Flynn's taxonomy was defined by the great computer architect Flynn in 1960s. Though since that time there is an entire paradigm shift, so today it's better to understand these concepts with a different context. In modern world, parallel computing works by dividing large problems into smaller problems which are then solved at the same time. Now let's ...


4

It is not possible to consistently estimate $P(y \mid x)$ if you are learning with hinge loss. Strictly proper losses, also known as strictly proper scoring rules, are the subclass of loss functions that are consistent for probability estimation. There is now a comprehensive and rich theory of proper losses, the larger class containing strictly proper losses....


4

Genetellboost is developed to cope with labeling noise, i.e., when some samples are wrongly labeled. Though, it wasn't so successful in that respect, from my experience it is quite good in handling noisy features which are kind of outliers in dataset. That being said, there is no proof for neither of the things that you asked (nor the things that you ...


4

It's important that all of the training and test images have the same aspect ratio but it doesn't necessarily have to be the natural one. If you think about it for a while you can see why that is. For example, if you're making a face detector and you have altered the aspect ratio to make all the faces look abnormally tall and skinny then you have a tall and ...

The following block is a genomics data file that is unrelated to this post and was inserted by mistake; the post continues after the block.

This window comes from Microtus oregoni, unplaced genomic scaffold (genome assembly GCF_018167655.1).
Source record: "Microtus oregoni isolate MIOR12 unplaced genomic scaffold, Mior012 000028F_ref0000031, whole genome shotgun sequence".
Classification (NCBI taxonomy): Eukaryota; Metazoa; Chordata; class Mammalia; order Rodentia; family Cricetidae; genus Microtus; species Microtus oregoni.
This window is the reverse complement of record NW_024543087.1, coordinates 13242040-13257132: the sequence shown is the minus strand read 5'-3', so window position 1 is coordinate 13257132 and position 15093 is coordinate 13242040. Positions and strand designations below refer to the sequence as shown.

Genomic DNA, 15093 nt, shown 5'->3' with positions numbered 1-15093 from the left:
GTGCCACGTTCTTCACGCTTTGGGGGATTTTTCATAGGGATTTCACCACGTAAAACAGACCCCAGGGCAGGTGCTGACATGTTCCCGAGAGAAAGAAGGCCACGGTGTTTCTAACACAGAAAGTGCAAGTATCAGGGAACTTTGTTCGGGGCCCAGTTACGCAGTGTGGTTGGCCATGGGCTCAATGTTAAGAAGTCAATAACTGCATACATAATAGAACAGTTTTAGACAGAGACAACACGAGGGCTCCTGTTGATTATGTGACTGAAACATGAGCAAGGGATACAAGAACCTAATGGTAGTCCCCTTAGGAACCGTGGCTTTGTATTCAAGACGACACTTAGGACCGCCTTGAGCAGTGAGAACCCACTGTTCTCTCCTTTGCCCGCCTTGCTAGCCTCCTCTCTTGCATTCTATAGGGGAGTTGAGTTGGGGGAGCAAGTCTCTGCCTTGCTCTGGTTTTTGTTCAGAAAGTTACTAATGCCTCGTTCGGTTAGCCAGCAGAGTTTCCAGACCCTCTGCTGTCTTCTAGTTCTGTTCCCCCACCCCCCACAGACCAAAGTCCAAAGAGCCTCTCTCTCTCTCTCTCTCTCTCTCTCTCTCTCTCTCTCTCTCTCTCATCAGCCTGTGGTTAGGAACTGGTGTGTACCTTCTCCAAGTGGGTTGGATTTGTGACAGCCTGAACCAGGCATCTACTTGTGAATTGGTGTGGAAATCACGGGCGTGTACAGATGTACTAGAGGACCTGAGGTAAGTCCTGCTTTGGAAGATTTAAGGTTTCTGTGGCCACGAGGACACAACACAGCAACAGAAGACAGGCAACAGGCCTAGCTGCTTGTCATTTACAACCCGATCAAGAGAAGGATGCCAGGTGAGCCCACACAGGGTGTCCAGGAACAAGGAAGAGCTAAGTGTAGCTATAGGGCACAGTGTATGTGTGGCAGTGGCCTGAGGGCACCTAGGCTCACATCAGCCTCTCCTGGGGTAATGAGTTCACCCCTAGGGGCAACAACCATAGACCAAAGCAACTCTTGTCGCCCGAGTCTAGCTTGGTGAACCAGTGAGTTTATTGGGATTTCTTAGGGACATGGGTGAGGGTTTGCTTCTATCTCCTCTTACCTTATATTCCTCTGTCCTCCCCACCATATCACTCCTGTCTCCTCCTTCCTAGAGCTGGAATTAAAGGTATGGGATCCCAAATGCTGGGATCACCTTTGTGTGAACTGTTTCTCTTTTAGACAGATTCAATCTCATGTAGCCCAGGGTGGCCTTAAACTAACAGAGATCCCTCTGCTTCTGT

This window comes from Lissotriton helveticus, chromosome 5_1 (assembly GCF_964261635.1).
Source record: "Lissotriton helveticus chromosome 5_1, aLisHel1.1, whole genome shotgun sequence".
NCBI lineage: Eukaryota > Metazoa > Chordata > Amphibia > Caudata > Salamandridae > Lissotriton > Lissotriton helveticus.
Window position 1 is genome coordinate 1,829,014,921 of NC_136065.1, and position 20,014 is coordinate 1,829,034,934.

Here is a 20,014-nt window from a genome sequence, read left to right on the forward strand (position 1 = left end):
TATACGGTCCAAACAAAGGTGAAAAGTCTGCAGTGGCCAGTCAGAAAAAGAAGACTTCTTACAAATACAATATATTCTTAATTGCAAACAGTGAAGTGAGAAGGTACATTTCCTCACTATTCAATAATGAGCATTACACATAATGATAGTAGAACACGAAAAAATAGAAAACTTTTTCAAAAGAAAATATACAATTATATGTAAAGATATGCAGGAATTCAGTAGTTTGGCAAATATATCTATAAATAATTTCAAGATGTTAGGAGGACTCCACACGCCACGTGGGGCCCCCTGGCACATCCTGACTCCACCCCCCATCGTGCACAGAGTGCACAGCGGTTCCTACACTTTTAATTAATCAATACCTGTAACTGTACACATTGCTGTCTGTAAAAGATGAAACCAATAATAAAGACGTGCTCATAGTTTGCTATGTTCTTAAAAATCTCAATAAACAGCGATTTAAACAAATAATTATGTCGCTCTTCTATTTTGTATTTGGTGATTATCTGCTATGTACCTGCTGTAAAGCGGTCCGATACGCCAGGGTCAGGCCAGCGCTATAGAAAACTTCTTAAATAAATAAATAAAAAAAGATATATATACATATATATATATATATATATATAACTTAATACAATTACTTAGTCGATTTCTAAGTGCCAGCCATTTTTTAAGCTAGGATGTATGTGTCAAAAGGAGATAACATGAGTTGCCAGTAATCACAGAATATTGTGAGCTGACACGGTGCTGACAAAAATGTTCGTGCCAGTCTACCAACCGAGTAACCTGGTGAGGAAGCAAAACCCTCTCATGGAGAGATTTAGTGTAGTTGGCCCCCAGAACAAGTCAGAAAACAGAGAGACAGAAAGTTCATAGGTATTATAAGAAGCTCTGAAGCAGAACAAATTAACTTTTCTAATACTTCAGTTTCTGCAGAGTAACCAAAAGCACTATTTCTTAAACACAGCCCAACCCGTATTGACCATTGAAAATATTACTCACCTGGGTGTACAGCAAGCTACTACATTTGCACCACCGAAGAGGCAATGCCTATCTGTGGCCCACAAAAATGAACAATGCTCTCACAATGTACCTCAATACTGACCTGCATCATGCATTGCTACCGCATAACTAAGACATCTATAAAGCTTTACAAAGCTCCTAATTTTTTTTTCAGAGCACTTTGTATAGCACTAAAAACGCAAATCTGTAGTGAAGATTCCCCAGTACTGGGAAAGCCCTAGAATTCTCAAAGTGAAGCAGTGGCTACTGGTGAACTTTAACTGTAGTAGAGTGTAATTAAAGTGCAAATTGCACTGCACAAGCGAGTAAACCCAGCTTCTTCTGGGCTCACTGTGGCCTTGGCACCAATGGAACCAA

4

Michael J. Flynn is one of the all-time great computer architects. He was the design manager of the IBM 360/91, and made numerous foundational contributions in the areas of pipelining, and in computer arithmetic. But the Flynn Taxonomy has not stood the test of time, and is no longer useful. The SI/MI part of the taxonomy is easy to differentiate on the ...


4

The state of the art for digit recognition does not use collective recognition, competence areas, ensembles, or any of the other ideas you propose in your question. Instead, the state of the art for digit recognition uses convolutional neural networks. Just a convolutional neural network: no need for multiple of them, no need for any kind of other fancy ...


4

The true error of a classifier $h$ is $$ \begin{align*} L_D(h) &= \sideset{\mathbb{E}}{}{}_{x,y \sim D} \Pr[h(x) \neq y] \\ &= \sideset{\mathbb{E}}{}{}_{x,y \sim D} \begin{cases} \Pr[y \neq 0|x] & \text{if } h(x) = 0, \\ \Pr[y \neq 1|x] & \text{if } h(x) = 1. \end{cases} \end{align*} $$ (All probabilities are with respect to $D$.) The ...


4

What you are looking for is called "on-line recognition". I have written my Bachelors thesis about this: Thoma, Martin. "On-line Recognition of Handwritten Mathematical Symbols." arXiv preprint arXiv:1511.09030 (2015). And I've created the online service write-math.com as a part of it. As a short introduction, you might be interested in my presentations....


3

Since your data are extremely sparse, using GMMs or a traditional SVM will result in an over-fit model. By employing methods that exploit the sparsity of the structure, you should get much better results. Regression methods typically add some penalty function as a measure of the amount of non-zero values. This is usually referred to as "regularization". ...


3